A relic from the Second World War has been made into a memorial for a New Zealand crew who died in aerial battle.
In 1943, four Kiwi airmen crashed their Stirling Bomber into a field at Markelo in the Netherlands. Now, 70 years on, a commemorative monument stands beside the graves of those men who made the ultimate sacrifice.
A WWII plane propeller marks the spot where seven men, including four New Zealanders, lost their lives when their Stirling MK1 bomber crashed in 1943.
Relatives of the fallen New Zealand airmen travelled to the Dutch village of Markelo for the memorial's unveiling.
One of the dead was pilot Kenneth Burbridge. Brother Keith, now in his 80s, came to see his sibling's final resting place.
"Look around here – what a beautiful place for these boys to finish up with their lives," he says. "And their remains lay here in this fielded area. You couldn't find a better place."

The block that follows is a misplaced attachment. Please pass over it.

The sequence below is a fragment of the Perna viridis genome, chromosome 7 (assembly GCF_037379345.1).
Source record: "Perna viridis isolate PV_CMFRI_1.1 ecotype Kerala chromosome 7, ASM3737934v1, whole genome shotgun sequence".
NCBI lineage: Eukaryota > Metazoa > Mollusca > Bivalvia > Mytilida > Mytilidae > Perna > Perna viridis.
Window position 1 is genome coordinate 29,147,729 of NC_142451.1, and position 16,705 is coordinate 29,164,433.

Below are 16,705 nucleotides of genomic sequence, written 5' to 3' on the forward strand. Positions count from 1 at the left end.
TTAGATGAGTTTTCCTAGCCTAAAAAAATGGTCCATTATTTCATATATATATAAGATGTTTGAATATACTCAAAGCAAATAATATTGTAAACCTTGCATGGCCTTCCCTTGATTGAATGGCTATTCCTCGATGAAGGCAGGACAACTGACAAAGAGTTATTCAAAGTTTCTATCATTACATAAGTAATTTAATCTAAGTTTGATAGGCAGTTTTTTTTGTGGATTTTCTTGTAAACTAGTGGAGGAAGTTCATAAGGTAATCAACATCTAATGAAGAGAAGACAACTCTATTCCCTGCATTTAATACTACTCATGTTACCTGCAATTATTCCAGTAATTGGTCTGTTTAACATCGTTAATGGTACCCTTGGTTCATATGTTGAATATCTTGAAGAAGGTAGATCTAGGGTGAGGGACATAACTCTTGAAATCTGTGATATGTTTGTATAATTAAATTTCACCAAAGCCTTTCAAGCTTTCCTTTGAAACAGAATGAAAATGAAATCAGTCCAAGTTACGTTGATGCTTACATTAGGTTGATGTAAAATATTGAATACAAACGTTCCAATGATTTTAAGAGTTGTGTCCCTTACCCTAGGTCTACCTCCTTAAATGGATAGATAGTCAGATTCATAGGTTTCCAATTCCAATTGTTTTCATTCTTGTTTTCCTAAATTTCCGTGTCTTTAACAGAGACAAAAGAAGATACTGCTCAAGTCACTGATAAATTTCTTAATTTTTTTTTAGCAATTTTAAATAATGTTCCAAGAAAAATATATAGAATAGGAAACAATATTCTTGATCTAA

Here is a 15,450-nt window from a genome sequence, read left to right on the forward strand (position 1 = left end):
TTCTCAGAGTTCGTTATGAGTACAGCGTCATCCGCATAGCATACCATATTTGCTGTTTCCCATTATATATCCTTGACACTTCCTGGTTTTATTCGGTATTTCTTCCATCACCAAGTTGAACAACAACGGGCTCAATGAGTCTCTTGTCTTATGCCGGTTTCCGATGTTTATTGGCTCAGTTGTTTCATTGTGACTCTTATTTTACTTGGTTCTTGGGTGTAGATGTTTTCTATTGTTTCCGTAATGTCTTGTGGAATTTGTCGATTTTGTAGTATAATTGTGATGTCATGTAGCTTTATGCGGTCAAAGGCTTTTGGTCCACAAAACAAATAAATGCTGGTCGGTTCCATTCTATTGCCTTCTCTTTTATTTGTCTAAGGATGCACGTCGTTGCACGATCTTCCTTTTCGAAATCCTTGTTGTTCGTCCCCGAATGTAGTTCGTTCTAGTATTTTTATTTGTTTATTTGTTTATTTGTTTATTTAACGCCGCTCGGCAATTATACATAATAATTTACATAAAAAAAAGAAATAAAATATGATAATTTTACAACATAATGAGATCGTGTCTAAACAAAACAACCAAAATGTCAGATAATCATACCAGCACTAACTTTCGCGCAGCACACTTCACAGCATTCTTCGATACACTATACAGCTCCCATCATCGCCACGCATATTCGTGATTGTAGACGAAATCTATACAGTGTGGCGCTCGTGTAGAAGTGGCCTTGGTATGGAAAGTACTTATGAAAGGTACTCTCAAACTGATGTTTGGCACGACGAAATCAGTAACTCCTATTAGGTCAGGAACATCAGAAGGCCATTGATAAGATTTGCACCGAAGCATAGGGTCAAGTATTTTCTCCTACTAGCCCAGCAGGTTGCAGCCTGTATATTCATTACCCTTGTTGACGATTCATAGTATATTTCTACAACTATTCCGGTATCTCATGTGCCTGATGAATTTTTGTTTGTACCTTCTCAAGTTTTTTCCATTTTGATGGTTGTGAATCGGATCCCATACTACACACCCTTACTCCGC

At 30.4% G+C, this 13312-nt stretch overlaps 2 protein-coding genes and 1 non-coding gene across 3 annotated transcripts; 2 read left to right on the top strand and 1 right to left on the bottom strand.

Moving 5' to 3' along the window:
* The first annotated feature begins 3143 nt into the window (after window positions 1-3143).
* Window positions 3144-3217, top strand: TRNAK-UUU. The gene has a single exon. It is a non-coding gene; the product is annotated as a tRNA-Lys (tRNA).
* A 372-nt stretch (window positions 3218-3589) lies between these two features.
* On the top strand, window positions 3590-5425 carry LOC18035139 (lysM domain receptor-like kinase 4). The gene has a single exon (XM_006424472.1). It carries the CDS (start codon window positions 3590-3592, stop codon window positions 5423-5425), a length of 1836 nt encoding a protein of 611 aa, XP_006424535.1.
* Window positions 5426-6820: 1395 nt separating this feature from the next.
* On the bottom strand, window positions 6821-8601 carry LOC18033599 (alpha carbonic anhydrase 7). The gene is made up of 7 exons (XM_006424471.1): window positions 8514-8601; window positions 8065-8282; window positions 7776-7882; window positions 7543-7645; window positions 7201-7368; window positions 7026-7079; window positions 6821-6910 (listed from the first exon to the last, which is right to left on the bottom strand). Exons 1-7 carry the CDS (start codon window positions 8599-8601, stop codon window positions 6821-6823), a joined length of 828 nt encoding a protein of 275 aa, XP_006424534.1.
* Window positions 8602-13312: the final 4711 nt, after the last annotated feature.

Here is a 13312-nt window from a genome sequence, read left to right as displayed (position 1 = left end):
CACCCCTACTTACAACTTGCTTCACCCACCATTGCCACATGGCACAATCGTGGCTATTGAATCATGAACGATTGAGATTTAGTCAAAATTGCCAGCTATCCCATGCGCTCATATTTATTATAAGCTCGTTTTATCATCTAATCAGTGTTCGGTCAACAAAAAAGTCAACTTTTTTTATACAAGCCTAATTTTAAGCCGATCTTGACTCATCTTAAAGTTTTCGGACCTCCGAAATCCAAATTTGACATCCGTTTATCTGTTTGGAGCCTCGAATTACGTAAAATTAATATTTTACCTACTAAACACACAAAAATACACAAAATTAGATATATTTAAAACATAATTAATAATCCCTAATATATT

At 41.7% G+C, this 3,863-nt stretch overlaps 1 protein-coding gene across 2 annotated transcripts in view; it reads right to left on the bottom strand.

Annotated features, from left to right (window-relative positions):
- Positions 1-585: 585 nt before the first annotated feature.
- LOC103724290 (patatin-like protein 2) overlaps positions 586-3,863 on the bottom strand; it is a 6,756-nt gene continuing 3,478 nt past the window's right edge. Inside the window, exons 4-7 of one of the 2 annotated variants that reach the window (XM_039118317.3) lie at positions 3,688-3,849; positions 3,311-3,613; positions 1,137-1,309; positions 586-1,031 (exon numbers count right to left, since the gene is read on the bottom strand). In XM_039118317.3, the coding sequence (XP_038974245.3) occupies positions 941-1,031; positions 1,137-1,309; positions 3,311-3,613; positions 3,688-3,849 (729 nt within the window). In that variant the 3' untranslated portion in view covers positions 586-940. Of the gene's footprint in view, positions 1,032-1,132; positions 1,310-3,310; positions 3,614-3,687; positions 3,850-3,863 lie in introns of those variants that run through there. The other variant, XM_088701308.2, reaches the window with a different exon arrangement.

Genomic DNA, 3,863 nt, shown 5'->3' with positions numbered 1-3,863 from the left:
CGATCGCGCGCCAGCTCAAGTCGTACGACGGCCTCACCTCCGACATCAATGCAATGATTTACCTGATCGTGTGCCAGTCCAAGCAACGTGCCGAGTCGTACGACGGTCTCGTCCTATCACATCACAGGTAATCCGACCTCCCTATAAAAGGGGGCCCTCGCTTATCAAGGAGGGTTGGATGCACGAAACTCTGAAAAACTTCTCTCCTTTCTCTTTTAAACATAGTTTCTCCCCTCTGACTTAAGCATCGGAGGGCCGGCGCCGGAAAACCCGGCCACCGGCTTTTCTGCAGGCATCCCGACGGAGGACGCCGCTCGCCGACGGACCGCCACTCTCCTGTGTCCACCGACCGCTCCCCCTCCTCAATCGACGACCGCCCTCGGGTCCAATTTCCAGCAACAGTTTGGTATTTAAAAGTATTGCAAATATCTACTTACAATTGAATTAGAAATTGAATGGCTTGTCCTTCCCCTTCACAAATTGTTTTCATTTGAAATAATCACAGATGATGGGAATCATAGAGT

Flight sergeant Andrew McEwin also perished in the crash. His second cousin, Darryl Robertson, says he's overwhelmed with how the Markelo people have honoured the New Zealanders' memory.
"It's pretty inspiring and I've been surprised at the level of commitment by the people here," says Mr Robertson. "I knew they were doing a lot, but they've done far, far more than anyone of us from New Zealand ever expected."
The New Zealand crew, part of the 75th Royal New Zealand Squadron, were shot down over a Dutch field on their way back from a German raid, killing all seven on board.
For the past 70 years, the four Kiwi graves have been tended by Markelo locals.
"We have to remember that these guys gave their lives for our freedom, and even if it is 70 years after, that remembrance has to go on," says memorial organiser Benny Schreurs.
They are looking after the resting place of those who fought for our freedom 18,000km from home.
source: newshub archive